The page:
Metallica drummer struggles with ringing in ears

The noise in the concert hall is loud, throbbing. The crowd chants, “Metallica . . . Metallica!”

The noise in the concert hall is loud, throbbing. The crowd chants, “Metallica . . . Metallica!”

Lars Ulrich holds a drumstick high above his head. For a split second, the frenzy quiets to a dull roar. Ulrich brings his drumstick down with a crash and is swallowed by astonishing noise – wailing guitars, thumping bass and his own furious banging on the drums.

“I’ve been playing loud rock music for the better part of 35 years,” said Ulrich, 46, drummer for the heavy metal band Metallica. “I never used to play with any kind of protection.”

Early in his career, without protection for his ears, the loud noise began to follow Ulrich off-stage.

“It’s this constant ringing in the ears,” Ulrich said. “It never sort of goes away. It never just stops.”

Except the ringing is not spurred by actual sound. It is a condition called tinnitus, a perception of sound where there is none.

“It’s a phantom auditory sensation like phantom limb pain when an arm is cut off, and you feel pain in that missing limb,” said Richard Salvi, a leading tinnitus expert and director of the Center For Hearing and Wellness at the University at Buffalo in New York. “Much the same seems to happen when you have tinnitus.”

Tinnitus can be persistent or intermittent. It often is perceived as a high-pitched ringing in the ears but also can sound like buzzing, whistling, whooshing or clicking.

More than 50 million people in the U.S. experience some degree of tinnitus, according to the American Tinnitus Association. For 12 million of those afflicted, the noise is disabling.

At first, Ulrich said the ringing in his ears was barely perceptible. He said the problem got worse during a 1988 concert tour, oddly while he slept.

“I would fall asleep often with the television on, and I would wake up in the middle of the night to go turn the TV off,” Ulrich said. “Except it wasn’t actually on. When I realized that I was doing that frequently, actually getting up to turn the TV off that was not on to begin with, I realized that maybe I had some issues.”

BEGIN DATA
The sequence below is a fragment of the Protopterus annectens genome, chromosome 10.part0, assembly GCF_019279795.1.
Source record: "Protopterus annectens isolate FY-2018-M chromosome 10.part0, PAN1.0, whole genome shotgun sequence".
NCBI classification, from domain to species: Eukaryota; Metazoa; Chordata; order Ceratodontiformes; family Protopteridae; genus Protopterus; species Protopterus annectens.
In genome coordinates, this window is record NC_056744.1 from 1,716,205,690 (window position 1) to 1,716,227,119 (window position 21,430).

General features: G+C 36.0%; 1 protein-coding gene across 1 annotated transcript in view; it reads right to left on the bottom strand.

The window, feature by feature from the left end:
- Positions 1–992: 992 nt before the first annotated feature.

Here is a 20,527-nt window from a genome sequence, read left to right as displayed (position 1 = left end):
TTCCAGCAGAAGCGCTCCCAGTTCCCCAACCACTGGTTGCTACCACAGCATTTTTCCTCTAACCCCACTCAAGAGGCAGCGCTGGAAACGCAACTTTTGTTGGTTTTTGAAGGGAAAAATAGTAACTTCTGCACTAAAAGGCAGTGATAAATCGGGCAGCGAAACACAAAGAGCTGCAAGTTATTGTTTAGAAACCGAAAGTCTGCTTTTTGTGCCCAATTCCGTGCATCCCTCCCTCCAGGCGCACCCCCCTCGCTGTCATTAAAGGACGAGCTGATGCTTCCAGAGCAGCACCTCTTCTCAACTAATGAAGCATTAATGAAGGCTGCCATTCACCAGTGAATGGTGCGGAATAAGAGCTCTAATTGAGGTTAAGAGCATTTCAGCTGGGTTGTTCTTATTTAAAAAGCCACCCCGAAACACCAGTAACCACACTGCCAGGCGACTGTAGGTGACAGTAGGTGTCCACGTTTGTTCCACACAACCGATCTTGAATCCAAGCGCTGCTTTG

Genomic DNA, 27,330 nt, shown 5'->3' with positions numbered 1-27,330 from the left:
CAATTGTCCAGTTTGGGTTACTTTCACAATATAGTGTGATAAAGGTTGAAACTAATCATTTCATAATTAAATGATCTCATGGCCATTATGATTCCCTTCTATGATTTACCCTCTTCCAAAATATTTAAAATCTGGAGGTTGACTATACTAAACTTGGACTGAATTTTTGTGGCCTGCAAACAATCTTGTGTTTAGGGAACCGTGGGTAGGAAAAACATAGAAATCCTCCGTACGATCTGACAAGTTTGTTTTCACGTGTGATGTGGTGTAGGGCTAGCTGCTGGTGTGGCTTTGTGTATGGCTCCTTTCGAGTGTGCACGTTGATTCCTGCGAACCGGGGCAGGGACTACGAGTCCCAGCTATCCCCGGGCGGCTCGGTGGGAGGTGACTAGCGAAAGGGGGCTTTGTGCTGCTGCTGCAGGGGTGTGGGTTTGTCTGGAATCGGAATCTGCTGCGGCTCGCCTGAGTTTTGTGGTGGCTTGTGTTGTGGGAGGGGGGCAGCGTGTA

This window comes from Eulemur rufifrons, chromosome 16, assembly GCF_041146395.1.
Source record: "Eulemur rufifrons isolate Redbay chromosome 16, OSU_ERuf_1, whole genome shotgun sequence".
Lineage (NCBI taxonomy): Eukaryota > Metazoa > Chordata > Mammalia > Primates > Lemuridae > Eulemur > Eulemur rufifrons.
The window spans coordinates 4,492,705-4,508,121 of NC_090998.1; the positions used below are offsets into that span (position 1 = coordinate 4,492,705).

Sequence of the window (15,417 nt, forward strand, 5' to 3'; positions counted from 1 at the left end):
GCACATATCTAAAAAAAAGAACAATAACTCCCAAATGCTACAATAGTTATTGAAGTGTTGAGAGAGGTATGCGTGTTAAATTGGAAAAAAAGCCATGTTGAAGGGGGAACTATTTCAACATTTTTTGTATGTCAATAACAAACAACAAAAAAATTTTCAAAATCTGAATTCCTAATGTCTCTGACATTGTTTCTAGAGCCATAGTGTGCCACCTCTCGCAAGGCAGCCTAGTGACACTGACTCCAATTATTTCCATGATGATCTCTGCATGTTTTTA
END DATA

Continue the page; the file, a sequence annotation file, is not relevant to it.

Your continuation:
Theories abound, but scientists do not know precisely what causes tinnitus. There is a common thread: loud noise.

“The most reported known cause is noise exposure, excessive noise levels,” said Norma Mraz, a doctor of audiology in Atlanta, Georgia. “That can be from machinery, lawn equipment, children’s toys, iPods. Things that people are exposing themselves to repeatedly and not taking the proper precautions to protect their hearing.”

Mraz said tinnitus may begin with damage to hair cells in the cochlea, a structure in the ear that turns outside sounds into nerve impulses that are sent to the brain.

“It’s like walking through the grass,” Mraz said. “As you walk initially it lies down, but it bounces back up. If you keep (walking) that same path over and over again, those hair cells, or the grass, will stay down. Then you begin to rip the blades of grass out, and now you’ve hit dirt. The same thing happens with hair cells.”

As hair cells deteriorate the brain may be compensating, generating the perception of “ringing” or “buzzing” in the ear.

The easiest way to understand how the brain may do this is to imagine listening to an AM radio station while driving out of town. Eventually, the radio signal begins to fade.

“I reach down to my radio and turn up the volume control. I hear a signal but also noise and static,” Salvi said. “With tinnitus, the ear is damaged; it’s no longer picking up a signal and sending it to the brain, so the brain basically turns up the volume.”

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